Roy Moore allegations place uneasy spotlight on Gadsden
More than a week of national media attention is getting to Gadsden.
Since a Washington Post report earlier this month alleged that Republican Senate candidate Roy Moore engaged in inappropriate sexual contact with teenage girls about 40 years ago while a 32-year-old prosecutor in Gadsden, satellite trucks have been a regular site in the Etowah County city.
There was one outside Back Forty Beer Co. tonight, as reporters from CNN and NBC showed up at a community gathering sponsored by the brewery.
A common theme emerged among those who spoke – to them, Gadsden is a bigger, better story than the allegations that have rocked Alabama’s senate campaign.
“This has broken my heart,” said Kim Back, standing not far from a television camera. “I’ve lived here 30 years. I love this town.”
Jason Wilson, the owner of Back Forty Beer, said he was interested in a dialogue among citizens on a regular weeknight. So, as patrons bought beer at the bar, he invited people up to the microphones to share their feelings. All he asked was that they remain responsible, honest and humble. About 100 people filtered in and out of the brewery over two hours.
“This is the function of a public house,” Wilson said. “This is something that has gone on for thousands of years. People gather and you have these three, four, five, six person conversations.”
Turns at the microphone were mostly taken by candidates running for local offices. They spoke about issues confronting other cities around the country – lack of infrastructure, the opioid crisis, trying to attract industry and development.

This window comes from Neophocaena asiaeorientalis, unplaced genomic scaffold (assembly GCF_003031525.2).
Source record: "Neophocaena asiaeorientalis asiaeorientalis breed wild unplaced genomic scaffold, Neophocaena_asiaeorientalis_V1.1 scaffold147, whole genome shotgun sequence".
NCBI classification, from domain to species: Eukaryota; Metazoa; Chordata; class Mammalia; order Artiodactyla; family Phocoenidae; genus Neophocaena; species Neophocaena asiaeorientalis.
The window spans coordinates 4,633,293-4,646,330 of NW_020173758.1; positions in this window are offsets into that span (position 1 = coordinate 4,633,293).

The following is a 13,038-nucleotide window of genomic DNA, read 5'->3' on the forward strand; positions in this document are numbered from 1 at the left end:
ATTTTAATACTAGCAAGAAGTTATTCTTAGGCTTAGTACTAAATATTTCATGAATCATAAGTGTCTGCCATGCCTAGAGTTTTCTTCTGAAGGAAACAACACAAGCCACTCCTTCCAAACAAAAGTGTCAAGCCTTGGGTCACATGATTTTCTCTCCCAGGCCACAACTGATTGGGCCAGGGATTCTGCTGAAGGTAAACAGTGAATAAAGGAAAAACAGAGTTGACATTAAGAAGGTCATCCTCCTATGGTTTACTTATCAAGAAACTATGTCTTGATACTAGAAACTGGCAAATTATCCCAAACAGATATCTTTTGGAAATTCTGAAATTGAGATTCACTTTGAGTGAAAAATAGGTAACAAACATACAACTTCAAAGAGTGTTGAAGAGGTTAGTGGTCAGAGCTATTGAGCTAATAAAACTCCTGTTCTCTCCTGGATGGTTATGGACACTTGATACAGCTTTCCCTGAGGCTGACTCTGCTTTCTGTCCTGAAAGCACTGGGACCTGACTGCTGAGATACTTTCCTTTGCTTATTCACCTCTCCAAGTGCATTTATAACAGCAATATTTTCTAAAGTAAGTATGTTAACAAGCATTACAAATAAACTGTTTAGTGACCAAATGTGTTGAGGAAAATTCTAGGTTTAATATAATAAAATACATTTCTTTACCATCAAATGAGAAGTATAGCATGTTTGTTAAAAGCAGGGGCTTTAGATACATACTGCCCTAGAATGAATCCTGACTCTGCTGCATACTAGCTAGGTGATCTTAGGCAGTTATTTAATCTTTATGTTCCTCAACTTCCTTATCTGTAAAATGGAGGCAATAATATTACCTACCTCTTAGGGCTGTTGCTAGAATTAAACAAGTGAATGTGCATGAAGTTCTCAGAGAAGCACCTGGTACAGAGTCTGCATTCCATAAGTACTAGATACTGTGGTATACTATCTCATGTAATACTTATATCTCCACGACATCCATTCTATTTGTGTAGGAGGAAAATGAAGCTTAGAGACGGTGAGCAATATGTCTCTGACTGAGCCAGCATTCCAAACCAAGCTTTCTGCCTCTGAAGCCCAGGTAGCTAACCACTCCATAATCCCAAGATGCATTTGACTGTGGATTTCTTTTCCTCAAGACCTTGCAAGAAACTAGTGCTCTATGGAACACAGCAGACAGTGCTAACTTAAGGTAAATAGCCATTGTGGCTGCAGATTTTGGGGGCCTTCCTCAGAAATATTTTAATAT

Morgan Cunningham, a candidate for circuit judge, said the current headlines “don’t make Etowah County look good.” But he and others avoided directly addressing the Moore story, saying only that the city has already had enough bad headlines.
Wilson, an entrepreneur who grew up in Gadsden, said his story mirrors that of others. Growing up, he never expected to come back and form a business. The area, he says, suffers from a gap in leadership, because of a generation that moved away. Others, like Back’s husband Kent, spoke of Gadsden’s steadily declining population over the last half century.
In 1960, Gadsden had almost 60,000 residents. In those days, it was an industrial town bookended by the Goodyear tire plant and a steel plant. Now, it has about 36,000 residents.
Curlie DeRamus, a 70-year-old who said he has lived in Gadsden his whole life, didn’t approach the mike but grew animated when he talked about his hometown. He said Gadsden is full of people who are in low wage jobs, trying to make a better life for themselves.
“We can’t cover up things, since there’s so many things that are way out of whack,” he said. “My closet isn’t clean either, but there’s problems.”
The Rev. K. Solomon Williams, now a pastor in Piedmont, said he led a church in Gadsden for three years. He echoed DeRamus’ comments, saying people need to hold leaders accountable.
“We are a great city,” he said. “Don’t allow this great cloud around Roy Moore to overshadow everything. What he’s done, he’s done. But we have others who live here who are trying to make a difference every day. The media wouldn’t be here if there was some accountability.
“When this cloud is over and the media is gone, we’re still living here. Stop trying to do what is expedient and do what’s right. Integrity counts. This is the Bible Belt. Why don’t we at least act like we read the Bible and do what’s right?”
via Real-Time News from AL.com http://bit.ly/2zzWl2c
November 20, 2017 at 07:00PM